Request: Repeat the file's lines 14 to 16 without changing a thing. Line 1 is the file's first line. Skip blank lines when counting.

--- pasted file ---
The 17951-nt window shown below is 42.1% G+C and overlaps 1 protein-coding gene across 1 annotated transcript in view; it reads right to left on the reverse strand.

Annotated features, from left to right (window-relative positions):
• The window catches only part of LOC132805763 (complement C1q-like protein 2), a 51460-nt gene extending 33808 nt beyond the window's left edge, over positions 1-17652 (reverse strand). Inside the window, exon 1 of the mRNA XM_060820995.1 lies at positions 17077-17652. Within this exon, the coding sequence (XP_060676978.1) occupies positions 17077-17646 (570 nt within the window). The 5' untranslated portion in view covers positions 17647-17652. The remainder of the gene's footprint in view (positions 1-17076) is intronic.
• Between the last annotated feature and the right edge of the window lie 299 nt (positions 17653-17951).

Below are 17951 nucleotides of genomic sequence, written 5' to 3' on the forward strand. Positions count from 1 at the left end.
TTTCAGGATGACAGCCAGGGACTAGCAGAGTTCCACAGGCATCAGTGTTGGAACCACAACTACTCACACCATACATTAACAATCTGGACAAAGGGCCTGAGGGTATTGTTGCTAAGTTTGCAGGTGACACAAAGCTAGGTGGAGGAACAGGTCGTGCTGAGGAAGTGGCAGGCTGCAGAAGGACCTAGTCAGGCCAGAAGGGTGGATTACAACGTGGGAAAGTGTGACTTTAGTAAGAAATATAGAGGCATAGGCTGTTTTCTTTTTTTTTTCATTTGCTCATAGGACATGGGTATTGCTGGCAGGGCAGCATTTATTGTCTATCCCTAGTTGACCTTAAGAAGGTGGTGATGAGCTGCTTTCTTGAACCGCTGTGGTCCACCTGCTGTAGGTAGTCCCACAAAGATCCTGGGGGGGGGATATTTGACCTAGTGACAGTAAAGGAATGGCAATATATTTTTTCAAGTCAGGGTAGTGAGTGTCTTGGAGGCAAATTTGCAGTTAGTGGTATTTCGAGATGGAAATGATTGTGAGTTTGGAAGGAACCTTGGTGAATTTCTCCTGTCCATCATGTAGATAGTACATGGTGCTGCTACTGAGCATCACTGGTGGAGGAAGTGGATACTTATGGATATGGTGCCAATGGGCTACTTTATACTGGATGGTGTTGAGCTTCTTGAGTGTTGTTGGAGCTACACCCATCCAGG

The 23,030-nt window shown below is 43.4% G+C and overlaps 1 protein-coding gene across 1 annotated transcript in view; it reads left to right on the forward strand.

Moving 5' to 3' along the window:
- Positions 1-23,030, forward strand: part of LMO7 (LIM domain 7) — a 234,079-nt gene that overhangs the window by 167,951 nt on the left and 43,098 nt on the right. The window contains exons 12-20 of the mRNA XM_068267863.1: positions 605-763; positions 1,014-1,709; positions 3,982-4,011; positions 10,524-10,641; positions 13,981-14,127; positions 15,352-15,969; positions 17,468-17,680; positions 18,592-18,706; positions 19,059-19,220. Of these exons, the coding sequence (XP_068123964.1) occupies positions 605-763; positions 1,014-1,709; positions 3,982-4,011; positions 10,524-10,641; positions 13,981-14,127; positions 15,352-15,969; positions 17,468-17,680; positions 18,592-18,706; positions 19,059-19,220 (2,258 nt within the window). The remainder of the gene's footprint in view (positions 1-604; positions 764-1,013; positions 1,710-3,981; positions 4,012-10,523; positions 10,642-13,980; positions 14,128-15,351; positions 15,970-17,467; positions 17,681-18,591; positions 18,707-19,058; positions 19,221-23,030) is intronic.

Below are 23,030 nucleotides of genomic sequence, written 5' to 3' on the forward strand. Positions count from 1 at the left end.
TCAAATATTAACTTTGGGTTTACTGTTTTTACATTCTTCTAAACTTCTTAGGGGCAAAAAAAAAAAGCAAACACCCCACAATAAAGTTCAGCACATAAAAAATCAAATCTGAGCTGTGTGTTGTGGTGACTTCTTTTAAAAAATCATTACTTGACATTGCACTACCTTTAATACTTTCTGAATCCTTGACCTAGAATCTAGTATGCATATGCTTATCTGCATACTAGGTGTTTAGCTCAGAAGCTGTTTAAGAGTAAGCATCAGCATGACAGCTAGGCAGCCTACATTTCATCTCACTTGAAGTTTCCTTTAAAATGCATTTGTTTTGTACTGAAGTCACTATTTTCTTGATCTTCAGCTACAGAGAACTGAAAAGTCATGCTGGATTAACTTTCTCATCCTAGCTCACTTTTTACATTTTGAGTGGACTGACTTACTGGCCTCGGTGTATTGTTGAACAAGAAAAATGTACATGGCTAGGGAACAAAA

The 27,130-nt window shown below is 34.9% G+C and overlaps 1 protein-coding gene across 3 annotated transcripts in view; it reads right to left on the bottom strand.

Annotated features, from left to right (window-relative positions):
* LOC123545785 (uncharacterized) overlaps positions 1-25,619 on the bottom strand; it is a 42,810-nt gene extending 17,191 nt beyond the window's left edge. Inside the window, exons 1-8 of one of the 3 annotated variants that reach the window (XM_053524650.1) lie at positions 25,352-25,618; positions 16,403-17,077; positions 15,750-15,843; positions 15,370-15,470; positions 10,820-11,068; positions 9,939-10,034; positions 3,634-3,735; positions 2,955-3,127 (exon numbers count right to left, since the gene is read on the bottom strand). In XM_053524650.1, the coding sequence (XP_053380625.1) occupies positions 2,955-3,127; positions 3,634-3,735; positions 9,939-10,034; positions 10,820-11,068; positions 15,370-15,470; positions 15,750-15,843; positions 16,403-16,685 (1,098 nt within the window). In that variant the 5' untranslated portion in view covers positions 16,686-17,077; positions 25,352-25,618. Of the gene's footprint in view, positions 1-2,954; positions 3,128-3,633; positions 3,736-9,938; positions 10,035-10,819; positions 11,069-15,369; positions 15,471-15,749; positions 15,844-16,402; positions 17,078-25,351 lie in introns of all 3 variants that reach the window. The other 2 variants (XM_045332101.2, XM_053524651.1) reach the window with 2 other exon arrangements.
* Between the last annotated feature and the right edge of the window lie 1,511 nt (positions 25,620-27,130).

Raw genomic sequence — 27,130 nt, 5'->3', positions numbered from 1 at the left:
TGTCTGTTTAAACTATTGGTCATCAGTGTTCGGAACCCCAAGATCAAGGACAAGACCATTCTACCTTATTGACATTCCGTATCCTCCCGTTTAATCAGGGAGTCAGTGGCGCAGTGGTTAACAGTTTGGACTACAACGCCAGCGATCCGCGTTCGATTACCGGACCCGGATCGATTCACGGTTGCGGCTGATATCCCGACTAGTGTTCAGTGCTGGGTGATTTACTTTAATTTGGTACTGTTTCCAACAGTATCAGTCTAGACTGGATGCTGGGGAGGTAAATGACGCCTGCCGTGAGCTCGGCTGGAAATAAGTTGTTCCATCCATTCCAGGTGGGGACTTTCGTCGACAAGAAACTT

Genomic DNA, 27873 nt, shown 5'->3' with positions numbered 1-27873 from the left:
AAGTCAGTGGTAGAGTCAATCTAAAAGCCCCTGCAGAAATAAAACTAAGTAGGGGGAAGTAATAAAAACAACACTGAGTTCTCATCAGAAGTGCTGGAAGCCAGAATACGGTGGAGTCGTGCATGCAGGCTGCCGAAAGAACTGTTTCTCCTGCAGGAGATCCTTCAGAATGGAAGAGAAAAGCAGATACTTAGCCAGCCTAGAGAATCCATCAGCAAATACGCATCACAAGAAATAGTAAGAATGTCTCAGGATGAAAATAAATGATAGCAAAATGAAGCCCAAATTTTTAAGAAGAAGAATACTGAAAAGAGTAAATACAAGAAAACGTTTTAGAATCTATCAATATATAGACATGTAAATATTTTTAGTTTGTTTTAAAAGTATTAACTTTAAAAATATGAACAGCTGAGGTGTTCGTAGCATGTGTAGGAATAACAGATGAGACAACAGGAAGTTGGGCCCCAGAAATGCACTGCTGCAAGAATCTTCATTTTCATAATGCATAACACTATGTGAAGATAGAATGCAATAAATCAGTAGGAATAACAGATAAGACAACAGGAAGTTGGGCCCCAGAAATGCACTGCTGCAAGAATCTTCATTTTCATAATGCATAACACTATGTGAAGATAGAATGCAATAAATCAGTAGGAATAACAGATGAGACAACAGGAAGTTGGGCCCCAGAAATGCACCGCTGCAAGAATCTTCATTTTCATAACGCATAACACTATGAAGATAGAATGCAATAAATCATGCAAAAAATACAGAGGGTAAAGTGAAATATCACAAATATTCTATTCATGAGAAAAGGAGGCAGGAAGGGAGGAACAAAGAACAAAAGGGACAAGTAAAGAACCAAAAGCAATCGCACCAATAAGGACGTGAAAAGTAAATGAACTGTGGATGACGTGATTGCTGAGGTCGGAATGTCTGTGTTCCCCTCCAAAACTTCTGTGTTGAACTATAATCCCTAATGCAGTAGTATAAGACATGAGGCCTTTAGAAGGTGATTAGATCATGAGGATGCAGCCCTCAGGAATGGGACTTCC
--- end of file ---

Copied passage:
* LOC123545785 (uncharacterized) overlaps positions 1-25,619 on the bottom strand; it is a 42,810-nt gene extending 17,191 nt beyond the window's left edge. Inside the window, exons 1-8 of one of the 3 annotated variants that reach the window (XM_053524650.1) lie at positions 25,352-25,618; positions 16,403-17,077; positions 15,750-15,843; positions 15,370-15,470; positions 10,820-11,068; positions 9,939-10,034; positions 3,634-3,735; positions 2,955-3,127 (exon numbers count right to left, since the gene is read on the bottom strand). In XM_053524650.1, the coding sequence (XP_053380625.1) occupies positions 2,955-3,127; positions 3,634-3,735; positions 9,939-10,034; positions 10,820-11,068; positions 15,370-15,470; positions 15,750-15,843; positions 16,403-16,685 (1,098 nt within the window). In that variant the 5' untranslated portion in view covers positions 16,686-17,077; positions 25,352-25,618. Of the gene's footprint in view, positions 1-2,954; positions 3,128-3,633; positions 3,736-9,938; positions 10,035-10,819; positions 11,069-15,369; positions 15,471-15,749; positions 15,844-16,402; positions 17,078-25,351 lie in introns of all 3 variants that reach the window. The other 2 variants (XM_045332101.2, XM_053524651.1) reach the window with 2 other exon arrangements.
* Between the last annotated feature and the right edge of the window lie 1,511 nt (positions 25,620-27,130).

Raw genomic sequence — 27,130 nt, 5'->3', positions numbered from 1 at the left: